Solidarity 480, 3 October 2018

Labour needs a critical left wing

Published on: Wed, 03/10/2018 - 12:33

Keith Road

More than 12,000 people attended Labour Party conference 2018, with local parties sending noticeably larger delegations then in previous years. There was less of a focus on Corbyn as “a celebrity”, an improvement, and proceedings involved less political grandstanding. But the level of political debate was still, overall, quite low.

We were told that Corbynism has matured into something that is now “mainstream”. The leadership wants Labour to have profile as a serious “party of government” who can capture the “national mood”. Press coverage seems to agree that Corbyn has partially succeeded in

Industrial news in brief

Published on: Wed, 03/10/2018 - 12:04

Ollie Moore, Sacha Ismail, Gemma Short and Patrick Murphy

Drivers on London Underground’s Piccadilly Line brought the line to a standstill with a discontinuous strike across 26-28 September.  The strike saw different shifts of drivers striking across 26-28 September, with Night Tube drivers striking on Friday 28 September.

This was the first strike involving Night Tube workers since the service was launched in 2016.  The strike, organised by the RMT union, was a sequel to one planned for 11-14 July, which was suspended after union reps agreed a last-minute deal with Piccadilly Line bosses. Several activists criticised the suspension, arguing that

“Glasgow Labour has much work to do...”

Published on: Wed, 03/10/2018 - 11:54

Ann Field

“Glasgow Labour has much work to do to regain the trust of our communities, and to be given the chance to form an administration again… Over the coming years, Glasgow will face enormous challenges.” That’s what the publicity said for an all-members conference organised last weekend by Glasgow City Council Labour Group.

After 40 years in control of the City Chambers, Labour had gone into opposition after losing last year’s local authority elections. But there was no sign at the conference that the Labour Group understood why it had lost office. In fact this was the after-effect of the suicidal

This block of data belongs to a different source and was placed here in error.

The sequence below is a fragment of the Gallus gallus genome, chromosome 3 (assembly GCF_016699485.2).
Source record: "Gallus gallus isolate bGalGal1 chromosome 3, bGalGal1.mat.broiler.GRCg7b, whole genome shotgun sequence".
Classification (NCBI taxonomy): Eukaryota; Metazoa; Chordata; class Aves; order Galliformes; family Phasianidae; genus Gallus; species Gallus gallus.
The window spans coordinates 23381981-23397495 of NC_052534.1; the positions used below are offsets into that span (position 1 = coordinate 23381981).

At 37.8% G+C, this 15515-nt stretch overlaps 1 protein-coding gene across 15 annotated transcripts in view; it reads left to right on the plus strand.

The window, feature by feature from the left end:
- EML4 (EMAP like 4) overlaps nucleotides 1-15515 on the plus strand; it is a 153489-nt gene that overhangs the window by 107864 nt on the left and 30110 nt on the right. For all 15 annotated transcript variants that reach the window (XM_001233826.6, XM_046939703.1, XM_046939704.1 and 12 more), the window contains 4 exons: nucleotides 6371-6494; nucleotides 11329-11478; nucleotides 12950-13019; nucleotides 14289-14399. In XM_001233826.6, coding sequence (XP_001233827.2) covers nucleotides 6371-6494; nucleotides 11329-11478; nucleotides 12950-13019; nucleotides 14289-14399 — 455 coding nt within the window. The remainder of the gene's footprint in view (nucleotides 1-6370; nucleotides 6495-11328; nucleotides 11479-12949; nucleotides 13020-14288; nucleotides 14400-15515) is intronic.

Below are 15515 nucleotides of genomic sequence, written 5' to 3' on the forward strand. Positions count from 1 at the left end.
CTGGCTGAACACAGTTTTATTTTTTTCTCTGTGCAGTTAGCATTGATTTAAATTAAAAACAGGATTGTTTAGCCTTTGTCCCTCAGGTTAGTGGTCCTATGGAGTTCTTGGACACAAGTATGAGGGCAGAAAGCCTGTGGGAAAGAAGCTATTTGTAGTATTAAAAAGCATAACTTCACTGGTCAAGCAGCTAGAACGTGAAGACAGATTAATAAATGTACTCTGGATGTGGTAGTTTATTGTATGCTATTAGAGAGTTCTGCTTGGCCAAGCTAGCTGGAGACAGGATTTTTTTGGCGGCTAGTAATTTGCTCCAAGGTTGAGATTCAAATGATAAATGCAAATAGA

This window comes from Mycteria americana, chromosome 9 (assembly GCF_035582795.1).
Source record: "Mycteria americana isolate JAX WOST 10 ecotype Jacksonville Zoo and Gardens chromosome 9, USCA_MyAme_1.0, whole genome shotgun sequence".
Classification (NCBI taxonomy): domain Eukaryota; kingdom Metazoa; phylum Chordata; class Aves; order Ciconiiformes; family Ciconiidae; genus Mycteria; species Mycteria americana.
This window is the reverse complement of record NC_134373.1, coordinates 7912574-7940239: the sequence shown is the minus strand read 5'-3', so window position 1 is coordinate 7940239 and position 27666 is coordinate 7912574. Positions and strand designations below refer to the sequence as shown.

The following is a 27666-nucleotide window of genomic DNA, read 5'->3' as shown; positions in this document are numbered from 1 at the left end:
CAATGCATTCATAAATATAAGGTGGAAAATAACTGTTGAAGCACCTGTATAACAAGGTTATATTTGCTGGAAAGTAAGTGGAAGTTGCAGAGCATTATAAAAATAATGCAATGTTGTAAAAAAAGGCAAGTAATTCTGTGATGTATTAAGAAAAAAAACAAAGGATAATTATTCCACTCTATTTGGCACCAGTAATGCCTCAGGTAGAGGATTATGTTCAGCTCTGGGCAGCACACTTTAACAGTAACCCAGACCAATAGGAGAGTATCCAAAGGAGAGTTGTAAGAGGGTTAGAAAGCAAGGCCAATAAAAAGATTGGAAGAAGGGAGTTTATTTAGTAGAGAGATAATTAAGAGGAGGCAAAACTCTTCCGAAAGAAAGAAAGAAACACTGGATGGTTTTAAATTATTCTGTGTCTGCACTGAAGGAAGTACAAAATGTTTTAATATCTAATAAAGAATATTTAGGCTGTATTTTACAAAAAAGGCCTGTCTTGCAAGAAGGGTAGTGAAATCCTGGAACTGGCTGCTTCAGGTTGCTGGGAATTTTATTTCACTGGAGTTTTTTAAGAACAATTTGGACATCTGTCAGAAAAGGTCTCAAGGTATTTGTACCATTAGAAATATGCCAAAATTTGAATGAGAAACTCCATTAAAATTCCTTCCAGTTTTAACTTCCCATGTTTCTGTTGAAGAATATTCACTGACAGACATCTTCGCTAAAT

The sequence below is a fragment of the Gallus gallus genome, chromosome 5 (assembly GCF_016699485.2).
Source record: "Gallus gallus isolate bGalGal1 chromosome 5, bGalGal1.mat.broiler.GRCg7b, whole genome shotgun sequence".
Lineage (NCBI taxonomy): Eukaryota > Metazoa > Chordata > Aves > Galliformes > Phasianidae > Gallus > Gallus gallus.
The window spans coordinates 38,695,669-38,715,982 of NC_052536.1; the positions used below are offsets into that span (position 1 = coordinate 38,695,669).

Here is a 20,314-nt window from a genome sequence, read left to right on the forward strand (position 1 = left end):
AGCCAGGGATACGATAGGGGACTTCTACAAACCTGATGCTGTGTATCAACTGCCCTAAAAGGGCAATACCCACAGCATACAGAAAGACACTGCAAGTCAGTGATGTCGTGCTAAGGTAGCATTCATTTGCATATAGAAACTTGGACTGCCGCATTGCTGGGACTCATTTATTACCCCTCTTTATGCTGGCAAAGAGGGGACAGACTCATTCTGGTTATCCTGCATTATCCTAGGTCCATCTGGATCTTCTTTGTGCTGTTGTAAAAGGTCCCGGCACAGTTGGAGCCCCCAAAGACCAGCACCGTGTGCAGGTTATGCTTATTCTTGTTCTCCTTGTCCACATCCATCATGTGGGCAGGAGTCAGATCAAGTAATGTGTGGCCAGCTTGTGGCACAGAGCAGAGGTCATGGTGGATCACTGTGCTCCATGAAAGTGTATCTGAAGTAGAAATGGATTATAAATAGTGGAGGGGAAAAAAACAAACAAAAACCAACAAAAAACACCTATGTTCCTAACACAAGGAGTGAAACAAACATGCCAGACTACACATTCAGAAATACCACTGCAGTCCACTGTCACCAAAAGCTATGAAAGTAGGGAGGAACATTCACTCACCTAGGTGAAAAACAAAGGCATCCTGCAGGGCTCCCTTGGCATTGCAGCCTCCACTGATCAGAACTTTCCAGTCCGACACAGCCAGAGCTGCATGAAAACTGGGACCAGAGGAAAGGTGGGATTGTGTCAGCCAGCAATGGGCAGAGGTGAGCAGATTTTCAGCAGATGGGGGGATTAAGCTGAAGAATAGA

Canvassers for hire?

Published on: Wed, 03/10/2018 - 11:45

Steve Allen

The prolonged debate about “One Member One Vote” (OMOV) within Labour Students flared up again over the summer, as the National Chair removed all mentions of the policy from their social media accounts. It is right to criticise the National Chair for this apparent cover-up, and to criticise their three predecessors who were also elected on platforms to implement OMOV.

A new constitution was adopted at the 2016 “Extraordinary Conference” and ratified at National Council later that year. It included the premise of OMOV, which the National Officers were mandated to deliver. National Officers

The No-Party people

Published on: Wed, 03/10/2018 - 11:34

Sean Matgamna

During the 1980s, a lot of people who thought of themselves as Marxists [grew] indifferent or hostile to any project of building a Marxist organisation. This tribe, and it was quite an important component of the Labour left, marched or ambled, in so far as it expressed itself explicitly, under the idea: we will develop the influence of Marxism by promoting left-wing ideas in the existing broad labour movement, trade unions and Labour Party.

No socialist organisation beyond the Labour Party and its coteries and careerist cliques was needed. The existing structures were sufficient. This view